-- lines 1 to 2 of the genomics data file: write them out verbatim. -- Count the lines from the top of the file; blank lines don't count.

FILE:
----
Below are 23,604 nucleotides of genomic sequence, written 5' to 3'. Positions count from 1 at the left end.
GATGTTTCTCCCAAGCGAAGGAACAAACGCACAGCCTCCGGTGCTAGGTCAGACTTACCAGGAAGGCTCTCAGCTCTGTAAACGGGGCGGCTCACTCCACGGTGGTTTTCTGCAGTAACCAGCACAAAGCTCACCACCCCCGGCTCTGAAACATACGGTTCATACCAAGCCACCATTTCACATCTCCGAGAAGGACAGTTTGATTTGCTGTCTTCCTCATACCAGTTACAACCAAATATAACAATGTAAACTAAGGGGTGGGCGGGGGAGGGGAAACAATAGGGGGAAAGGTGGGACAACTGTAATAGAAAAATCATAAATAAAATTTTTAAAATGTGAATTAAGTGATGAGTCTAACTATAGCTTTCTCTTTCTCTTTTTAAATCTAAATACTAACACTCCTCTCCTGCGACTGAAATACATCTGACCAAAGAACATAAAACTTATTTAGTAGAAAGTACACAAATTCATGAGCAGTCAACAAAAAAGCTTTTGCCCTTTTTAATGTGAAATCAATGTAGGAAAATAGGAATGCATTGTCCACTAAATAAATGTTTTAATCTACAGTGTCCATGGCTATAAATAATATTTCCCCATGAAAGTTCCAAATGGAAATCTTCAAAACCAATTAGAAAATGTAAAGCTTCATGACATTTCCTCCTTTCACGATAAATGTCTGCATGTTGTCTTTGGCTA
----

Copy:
Below are 23,604 nucleotides of genomic sequence, written 5' to 3'. Positions count from 1 at the left end.
GATGTTTCTCCCAAGCGAAGGAACAAACGCACAGCCTCCGGTGCTAGGTCAGACTTACCAGGAAGGCTCTCAGCTCTGTAAACGGGGCGGCTCACTCCACGGTGGTTTTCTGCAGTAACCAGCACAAAGCTCACCACCCCCGGCTCTGAAACATACGGTTCATACCAAGCCACCATTTCACATCTCCGAGAAGGACAGTTTGATTTGCTGTCTTCCTCATACCAGTTACAACCAAATATAACAATGTAAACTAAGGGGTGGGCGGGGGAGGGGAAACAATAGGGGGAAAGGTGGGACAACTGTAATAGAAAAATCATAAATAAAATTTTTAAAATGTGAATTAAGTGATGAGTCTAACTATAGCTTTCTCTTTCTCTTTTTAAATCTAAATACTAACACTCCTCTCCTGCGACTGAAATACATCTGACCAAAGAACATAAAACTTATTTAGTAGAAAGTACACAAATTCATGAGCAGTCAACAAAAAAGCTTTTGCCCTTTTTAATGTGAAATCAATGTAGGAAAATAGGAATGCATTGTCCACTAAATAAATGTTTTAATCTACAGTGTCCATGGCTATAAATAATATTTCCCCATGAAAGTTCCAAATGGAAATCTTCAAAACCAATTAGAAAATGTAAAGCTTCATGACATTTCCTCCTTTCACGATAAATGTCTGCATGTTGTCTTTGGCTA